In which PCC(E) tells people how to get rid of fruit flies

April 7, 2021 • 2:00 pm

This is not the first time I’ve been asked “how to get rid of fruit flies,” but this time it’s by a reporter for Chicago Magazine in the article below.

The first thing I had to ask when they queried me, was “what kind of ‘fruit flies’ are you talking about?” For the true fruit flies, the tephritids that endanger California’s fruit industry (that’s why you get inspected at the state border), aren’t a problem to homeowners.

What the reporter was asking me about was what geneticists call “fruit flies” but are better known to entomologists as “vinegar flies”. These are in the sister family Drosophilidae, and are the familiar Drosophila used in the lab. When you see little yellow flies buzzing around your fruit bowl, they are drosophilids, most likely Drosophila melanogaster or D. simulans.

And Drosophila are harmless, except to winemakers, and only because they’re attracted to the smell of alcohol and fly into the wine vats to die a happy death. (Flies love the smell of alcohol, as it denotes their real love, rotting fruit, in which they lay eggs.) Winemakers use pyrethrins, a fairly harmless pesticide derived from chrysanthemums, to control them.

If you see Drosophila buzzing around your fruit bowl or a glass of beer, don’t kill them, just shoo them away. They shouldn’t be breeding in your house unless you have a bunch of rotting fruit that’s sitting around for 12 days or so—and who has that?

(When I lived in Davis, I was called by a bar in Sacramento that really did have a Drosophila problem. A quick investigation showed that there was a huge bin of leftover, rotting lemons and limes from the bartender behind the building, and that was the source of the flies. For solving that problem, I got free drinks!)

But a reporter from Chicago Magazine was interested in how to get rid of them, along with three other “problems”: hiccups, alley rats, and hangovers. Somehow I was picked to be the fruit fly expert, and here’s my answer (click on the screenshots below to see the others, each with a different expert:

Well, this is advice for those with dipteraphobia. If you see fruit flies, just gently shoo them outside!

BBC show: Matthew and others on Drosophila

March 3, 2021 • 12:30 pm

The BBC is doing five ca.-15-minute shows on insects, and today’s is on my favorite insect (or genus of insects): Drosophila. It was broadcast this morning, but is now on the BBC site for your delectation. It won’t be there forever, so listen soon. The subtitle, “Drosophila Melanogastronaut” is clever, a play on the famous species Drosophila melanogaster, but they shouldn’t have capitalized the second word.

Erica McAlister, curator of Diptera at London’s Natural History Museum, introduces a number of talking heads, one of which is our own Matthew Cobb. It’s a short listen, and since your host spent his life working on Drosophila, you might want to learn a little about the fly. Click on the screenshot to listen how this humble fly (properly called the “vinegar fly” rather than “fruit fly”), kick-started genetics in the early 20th century.

 

The Infinite Monkey Cage takes on flies

January 11, 2021 • 2:15 pm

After an audience member demanded that the BBC’s Infinite Monkey Cage took up the subject of Drosophila, the show devoted its half-hour slot not just to Drosophila, but to flies in general (dipterans). It features not only the hosts Robin Ince and Brian Cox, but our own Mathew Cobb, Erica McAlister (a curator at London’s Natural History Museum), and “fly sceptic” David Baddiel, a British comedian.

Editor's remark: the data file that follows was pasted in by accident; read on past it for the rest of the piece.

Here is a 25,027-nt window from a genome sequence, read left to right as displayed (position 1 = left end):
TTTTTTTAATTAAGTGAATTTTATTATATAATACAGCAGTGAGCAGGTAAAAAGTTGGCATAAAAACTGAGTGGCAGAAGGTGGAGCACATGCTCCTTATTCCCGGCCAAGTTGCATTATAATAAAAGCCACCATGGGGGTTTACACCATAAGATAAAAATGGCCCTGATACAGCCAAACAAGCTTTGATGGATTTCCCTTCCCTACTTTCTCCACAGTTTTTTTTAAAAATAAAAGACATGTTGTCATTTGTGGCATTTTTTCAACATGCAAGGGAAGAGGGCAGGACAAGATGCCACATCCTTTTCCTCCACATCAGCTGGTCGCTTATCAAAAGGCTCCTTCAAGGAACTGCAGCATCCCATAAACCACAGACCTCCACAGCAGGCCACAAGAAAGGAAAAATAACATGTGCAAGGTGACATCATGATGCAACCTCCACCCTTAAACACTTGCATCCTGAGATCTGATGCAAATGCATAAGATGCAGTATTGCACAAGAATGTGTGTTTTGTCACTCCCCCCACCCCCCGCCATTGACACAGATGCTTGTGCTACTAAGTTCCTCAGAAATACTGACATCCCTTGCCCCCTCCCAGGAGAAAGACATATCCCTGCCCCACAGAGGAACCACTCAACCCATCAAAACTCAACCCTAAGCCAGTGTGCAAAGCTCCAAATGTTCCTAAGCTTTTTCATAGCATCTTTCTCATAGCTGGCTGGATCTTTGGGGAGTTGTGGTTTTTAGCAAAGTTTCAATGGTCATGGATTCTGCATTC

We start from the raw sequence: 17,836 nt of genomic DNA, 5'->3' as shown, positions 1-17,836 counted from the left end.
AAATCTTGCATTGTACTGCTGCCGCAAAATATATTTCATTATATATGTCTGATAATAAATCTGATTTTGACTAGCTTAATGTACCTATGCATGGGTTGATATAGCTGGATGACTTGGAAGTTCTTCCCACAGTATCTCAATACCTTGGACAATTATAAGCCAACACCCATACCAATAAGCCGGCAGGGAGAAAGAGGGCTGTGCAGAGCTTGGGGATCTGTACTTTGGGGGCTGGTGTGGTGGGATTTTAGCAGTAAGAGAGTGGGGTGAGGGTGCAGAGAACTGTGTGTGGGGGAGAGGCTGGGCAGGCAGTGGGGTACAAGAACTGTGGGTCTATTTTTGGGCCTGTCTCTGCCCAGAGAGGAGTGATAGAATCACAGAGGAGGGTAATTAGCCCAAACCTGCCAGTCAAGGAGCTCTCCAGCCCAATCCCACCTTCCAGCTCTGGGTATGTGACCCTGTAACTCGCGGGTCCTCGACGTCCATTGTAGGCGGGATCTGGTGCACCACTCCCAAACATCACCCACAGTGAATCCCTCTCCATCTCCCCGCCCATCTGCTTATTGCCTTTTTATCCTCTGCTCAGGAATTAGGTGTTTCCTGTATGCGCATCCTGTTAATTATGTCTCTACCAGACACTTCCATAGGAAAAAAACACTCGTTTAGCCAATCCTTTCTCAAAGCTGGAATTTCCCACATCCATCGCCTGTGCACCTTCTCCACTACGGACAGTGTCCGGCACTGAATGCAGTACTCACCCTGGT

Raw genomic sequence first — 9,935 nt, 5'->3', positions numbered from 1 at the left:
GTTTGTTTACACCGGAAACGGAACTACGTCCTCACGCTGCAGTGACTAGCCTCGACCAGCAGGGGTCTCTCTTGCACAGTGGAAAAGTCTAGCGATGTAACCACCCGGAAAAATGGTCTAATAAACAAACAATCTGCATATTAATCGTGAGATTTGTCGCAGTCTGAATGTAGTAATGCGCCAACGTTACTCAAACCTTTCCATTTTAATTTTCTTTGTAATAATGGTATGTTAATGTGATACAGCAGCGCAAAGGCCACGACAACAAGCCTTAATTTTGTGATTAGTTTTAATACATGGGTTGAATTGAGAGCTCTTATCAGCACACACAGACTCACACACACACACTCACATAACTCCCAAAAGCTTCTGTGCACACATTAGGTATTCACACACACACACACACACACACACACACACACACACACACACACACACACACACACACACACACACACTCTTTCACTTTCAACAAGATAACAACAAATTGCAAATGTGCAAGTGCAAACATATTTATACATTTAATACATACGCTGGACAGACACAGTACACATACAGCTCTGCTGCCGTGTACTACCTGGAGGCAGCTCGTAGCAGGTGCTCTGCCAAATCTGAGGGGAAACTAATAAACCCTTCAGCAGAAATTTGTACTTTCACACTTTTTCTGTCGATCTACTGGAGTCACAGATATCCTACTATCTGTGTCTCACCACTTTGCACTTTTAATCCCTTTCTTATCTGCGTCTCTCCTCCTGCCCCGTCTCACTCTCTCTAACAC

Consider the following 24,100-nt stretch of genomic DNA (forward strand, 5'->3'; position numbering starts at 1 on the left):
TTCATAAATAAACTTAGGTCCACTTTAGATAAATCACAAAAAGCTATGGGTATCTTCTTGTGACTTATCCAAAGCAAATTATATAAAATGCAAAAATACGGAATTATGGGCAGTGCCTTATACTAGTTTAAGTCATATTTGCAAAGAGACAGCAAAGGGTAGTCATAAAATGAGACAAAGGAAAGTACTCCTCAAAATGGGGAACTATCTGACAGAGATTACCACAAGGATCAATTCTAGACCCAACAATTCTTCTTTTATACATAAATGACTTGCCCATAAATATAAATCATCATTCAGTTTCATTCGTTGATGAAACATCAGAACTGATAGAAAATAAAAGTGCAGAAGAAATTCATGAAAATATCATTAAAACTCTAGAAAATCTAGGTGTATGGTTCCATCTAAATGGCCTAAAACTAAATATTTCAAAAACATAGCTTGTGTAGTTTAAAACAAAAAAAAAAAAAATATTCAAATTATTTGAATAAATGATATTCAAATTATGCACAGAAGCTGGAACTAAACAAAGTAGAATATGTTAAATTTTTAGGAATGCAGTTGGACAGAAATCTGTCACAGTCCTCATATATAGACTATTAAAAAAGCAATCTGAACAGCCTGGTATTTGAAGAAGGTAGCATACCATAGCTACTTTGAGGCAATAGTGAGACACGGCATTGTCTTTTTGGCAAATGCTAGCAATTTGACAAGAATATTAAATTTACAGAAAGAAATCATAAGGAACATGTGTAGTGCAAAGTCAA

As Matthew said, “It was a lot of fun. Erica is a hoot.”  It is a good show, and you’ll learn a lot about flies, and there’s a lot of laughing. Don’t miss the part about a botfly in the head (sadly, not the one I head).

#worldrobberflyday

April 30, 2018 • 1:15 pm

by Matthew Cobb

UPDATE: Matthew sent this computer-generated image of the robberfly’s venom system:

In case you didn’t know, today is World Robberfly Day on Twitter, so entomologists are posting pictures of these fabulous, chunky and aggressive flies, the apex predator of the Diptera. Go over and check out the photos yourself – here are just a few.

 

 

The gathering of the flies

October 28, 2017 • 12:00 pm

by Matthew Cobb

Here’s a lovely tweet by Japanese macrophotographer @muakbno. Look at all those flies! What are they and what are they doing?

@muakbno posted these pics with some explanation:

Twitter translation: “Chloropidae and flock to the leaves of a dark Companion. Touching leaves and flying in one formation can be distorted so with bated breath, calm approach. No matter how many similar upward along.”

Google translation: “A fellow of the flying fly that gathers one after another on the leaves of Misaki of dusk. Touching the leaves, if one flies, the formation will be disturbed and quietly quiet as you kill yourself. Regardless of the number, they are arranged in almost the same upward direction.”

Any Japanese readers want to improve on the translations? These are Chloropidae, tiny flies that are quite common in Japan, where there are 3 subfamilies, 53 genera and 143 species. More here.

But what are they actually doing? Why are they all grouped together? How could we work it out?

Gorgeous monster robberflies

September 11, 2017 • 1:00 pm

by Matthew Cobb

These monsters were posted by Piotr Naskrecki – another reason why you should be on Tw*tter!

We’ve posted about robberflies (Asilidae) before here, with a reader’s photo here and a fabulous robberfly in amber here. Go read about them! Amazing beasts. (I note in passing that PCC(E) doesn’t have a ‘flies’ category here. For shame! So now we do.)